I know everyone is crazy about their Bullet Journals, writing things down and making it nice and pretty. It looks great! But is this truly realistic? Ryder Carroll’s original journal method didn’t have all those frills and curls. Even James Clear’s Habit Journal is very basic. Just the facts. The rest just seems like extra efforts that could be used elsewhere.
The cons of Bullet Journals or even Paper Planners!
I can appreciate the philosophy behind it all but there are some key reasons even the simplest bullet journal just doesn’t work for me.
- You are constantly writing and re-writing every day.
- If you mess up on the layout, you would have to use a mess of whiteout (which is not pretty) or start over on the next page.
- You always have to carry it around with you (it can get heavy).
- There is a cost – you have to get the journal, stock up on pens, highlighters, whiteout, washi tape…
- If you lose it, there’s no back-up.
Fun fact, back in the day, hubby and I used to carry those Franklin Covey planners… maybe because we felt organized and all the professionals were using them. It was an expense we paid every year! People used to joke, “I forgot my brain!” but really it meant the left their planner somewhere.
The reason I went digital
Digital helps me keep life as simple as possible. I don’t want to have to carry a book around along with all the pens just to check off the things I’m doing throughout the day. I definitely don’t want to leave my brain anywhere!
As it is, the best digital calendars and trackers sync to all your devices. So what are the benefits of going digital?
- You never have to re-write things, you can set things on repeat, copy to a different date, or just move it – so many apps are a simple drag and drop!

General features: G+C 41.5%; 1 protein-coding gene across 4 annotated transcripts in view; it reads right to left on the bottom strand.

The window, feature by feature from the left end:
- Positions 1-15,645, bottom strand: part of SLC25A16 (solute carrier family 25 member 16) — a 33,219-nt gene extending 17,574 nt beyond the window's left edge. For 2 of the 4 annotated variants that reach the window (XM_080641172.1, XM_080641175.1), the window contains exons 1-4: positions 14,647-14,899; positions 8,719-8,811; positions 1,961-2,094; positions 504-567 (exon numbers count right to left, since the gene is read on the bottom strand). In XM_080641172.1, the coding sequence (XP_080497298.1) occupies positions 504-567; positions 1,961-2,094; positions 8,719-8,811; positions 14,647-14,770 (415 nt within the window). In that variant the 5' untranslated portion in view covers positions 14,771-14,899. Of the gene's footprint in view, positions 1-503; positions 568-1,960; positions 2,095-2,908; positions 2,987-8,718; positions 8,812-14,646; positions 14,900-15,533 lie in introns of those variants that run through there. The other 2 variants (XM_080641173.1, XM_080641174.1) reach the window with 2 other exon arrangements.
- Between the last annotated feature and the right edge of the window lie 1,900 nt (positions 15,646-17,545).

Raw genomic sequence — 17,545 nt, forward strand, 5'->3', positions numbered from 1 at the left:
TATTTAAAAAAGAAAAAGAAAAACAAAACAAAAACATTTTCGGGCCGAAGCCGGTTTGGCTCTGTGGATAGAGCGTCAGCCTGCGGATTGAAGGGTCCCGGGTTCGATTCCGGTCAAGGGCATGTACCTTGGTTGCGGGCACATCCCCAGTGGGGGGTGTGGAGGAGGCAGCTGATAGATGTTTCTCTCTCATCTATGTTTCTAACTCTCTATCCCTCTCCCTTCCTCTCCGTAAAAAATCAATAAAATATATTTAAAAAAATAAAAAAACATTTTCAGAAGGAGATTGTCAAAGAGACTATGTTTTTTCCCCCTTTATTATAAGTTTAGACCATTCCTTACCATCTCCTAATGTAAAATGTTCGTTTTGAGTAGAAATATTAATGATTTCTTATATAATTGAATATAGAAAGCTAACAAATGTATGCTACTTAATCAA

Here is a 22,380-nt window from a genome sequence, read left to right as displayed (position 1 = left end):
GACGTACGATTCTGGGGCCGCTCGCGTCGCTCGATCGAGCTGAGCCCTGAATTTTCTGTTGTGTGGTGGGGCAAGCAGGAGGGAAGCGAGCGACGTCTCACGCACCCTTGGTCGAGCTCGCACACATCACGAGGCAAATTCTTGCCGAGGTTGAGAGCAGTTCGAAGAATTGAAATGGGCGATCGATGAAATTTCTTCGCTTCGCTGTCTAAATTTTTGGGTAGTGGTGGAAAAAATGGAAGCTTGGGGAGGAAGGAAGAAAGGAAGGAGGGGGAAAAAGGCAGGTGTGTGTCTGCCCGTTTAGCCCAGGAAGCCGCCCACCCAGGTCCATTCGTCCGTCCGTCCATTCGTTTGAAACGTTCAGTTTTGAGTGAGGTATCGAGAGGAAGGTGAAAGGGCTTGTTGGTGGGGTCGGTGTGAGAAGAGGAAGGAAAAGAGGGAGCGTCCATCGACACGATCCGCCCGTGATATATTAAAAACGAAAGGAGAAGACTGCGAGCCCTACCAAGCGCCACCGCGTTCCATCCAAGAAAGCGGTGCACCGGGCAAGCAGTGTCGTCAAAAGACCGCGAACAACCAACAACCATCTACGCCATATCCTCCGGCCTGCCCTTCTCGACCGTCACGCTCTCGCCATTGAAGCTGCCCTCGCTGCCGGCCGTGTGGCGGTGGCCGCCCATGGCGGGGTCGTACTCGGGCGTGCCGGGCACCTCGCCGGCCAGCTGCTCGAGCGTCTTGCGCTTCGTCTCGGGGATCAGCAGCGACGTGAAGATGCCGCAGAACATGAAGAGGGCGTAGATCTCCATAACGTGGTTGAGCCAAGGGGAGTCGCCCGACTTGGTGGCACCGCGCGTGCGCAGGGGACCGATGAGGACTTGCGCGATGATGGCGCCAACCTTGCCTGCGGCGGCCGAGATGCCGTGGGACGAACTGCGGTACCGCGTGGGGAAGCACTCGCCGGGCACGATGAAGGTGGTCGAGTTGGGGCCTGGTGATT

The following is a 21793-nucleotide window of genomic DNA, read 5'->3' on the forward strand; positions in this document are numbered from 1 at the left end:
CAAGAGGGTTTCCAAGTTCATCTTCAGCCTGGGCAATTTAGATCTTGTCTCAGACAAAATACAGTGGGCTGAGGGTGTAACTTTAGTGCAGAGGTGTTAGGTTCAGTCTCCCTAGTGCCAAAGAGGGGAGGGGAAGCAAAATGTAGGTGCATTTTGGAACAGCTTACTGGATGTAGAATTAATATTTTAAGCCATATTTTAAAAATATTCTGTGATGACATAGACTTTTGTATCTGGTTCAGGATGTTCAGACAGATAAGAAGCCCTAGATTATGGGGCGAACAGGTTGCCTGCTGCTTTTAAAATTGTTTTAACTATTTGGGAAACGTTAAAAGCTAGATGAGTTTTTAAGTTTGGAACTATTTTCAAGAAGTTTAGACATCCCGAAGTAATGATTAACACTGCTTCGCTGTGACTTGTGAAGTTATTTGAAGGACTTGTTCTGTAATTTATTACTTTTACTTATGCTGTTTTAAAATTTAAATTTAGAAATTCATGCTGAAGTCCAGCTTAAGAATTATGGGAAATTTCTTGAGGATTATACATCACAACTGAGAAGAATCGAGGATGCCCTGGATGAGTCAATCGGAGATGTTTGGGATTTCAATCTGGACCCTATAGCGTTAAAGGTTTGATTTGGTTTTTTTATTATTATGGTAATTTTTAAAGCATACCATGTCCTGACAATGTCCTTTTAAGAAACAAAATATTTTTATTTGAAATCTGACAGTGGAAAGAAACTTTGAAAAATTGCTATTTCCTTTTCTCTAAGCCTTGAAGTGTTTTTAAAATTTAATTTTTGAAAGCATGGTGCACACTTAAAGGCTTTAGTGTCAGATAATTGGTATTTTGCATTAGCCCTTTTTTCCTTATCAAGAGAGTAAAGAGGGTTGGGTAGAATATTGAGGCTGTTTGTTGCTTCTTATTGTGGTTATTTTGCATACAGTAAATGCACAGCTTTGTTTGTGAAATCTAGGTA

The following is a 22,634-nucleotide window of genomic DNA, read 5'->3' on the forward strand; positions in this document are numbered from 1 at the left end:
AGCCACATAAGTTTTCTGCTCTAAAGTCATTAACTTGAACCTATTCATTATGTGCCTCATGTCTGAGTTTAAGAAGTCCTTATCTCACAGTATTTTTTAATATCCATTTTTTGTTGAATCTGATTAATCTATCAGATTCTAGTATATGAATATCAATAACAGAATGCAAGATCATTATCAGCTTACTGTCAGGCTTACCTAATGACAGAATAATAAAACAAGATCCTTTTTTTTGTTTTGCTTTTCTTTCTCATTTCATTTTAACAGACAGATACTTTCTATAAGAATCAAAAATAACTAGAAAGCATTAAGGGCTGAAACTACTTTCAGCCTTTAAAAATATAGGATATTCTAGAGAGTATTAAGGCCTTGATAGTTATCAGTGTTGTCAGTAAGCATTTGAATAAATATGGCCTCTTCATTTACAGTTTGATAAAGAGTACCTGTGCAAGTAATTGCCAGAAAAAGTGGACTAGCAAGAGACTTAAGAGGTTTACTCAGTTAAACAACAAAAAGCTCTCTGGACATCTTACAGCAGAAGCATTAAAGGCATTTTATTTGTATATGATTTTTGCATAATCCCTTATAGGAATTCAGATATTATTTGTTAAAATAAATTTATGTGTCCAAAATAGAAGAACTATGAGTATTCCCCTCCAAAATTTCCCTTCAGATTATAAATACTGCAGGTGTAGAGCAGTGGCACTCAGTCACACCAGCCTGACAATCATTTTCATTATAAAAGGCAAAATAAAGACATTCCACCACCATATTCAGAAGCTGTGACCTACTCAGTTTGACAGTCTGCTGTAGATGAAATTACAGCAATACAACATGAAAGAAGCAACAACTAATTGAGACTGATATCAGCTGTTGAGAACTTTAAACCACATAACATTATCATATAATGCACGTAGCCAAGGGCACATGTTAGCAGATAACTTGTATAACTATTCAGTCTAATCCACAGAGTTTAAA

- Did I mention it syncs to all your devices? Since you already carry your phone everywhere, an app is an easy way to access your calendar or checklist on the go.
- It’s shareable… this is my number one reason. I set up different calendars for everyone so I can see all our schedules all at once. When one person adds an event, we all get it added to the calendar. Doesn’t matter if you use the iCloud calendar or Google Calendar, they all work the same.
- You can set reminders for yourself… plus you can even set travel time!
- There’s no cost for these calendars.
- It always stays neat and clean.
There is a downside to using a digital calendar. It’s good for sharing appointments, but you won’t be able to track tasks and habits effectively all in one place. Having that bird’s eye view of your goals and what you need to do is one thing I find appealing.
So how do I track my tasks and habits?
While there are so many apps and programs out there to keep track of all the things you need to do (and I have tried a lot), I am really loving Trello. It took me a while to figure out the best layout that would work for me, but now it has pretty much the same functions as a bullet planner. There are some extra abilities that make this my current go-to for productivity.
Just like a bullet planner, you can set tasks, events, and notes. I set up labels to color code errands, call, online, home, school, finances, etc. Trello allows you to search cards and you can filter your cards by that specific label. It makes it easy to see the one thing you need to focus on. Though you could add more than one label to the same task.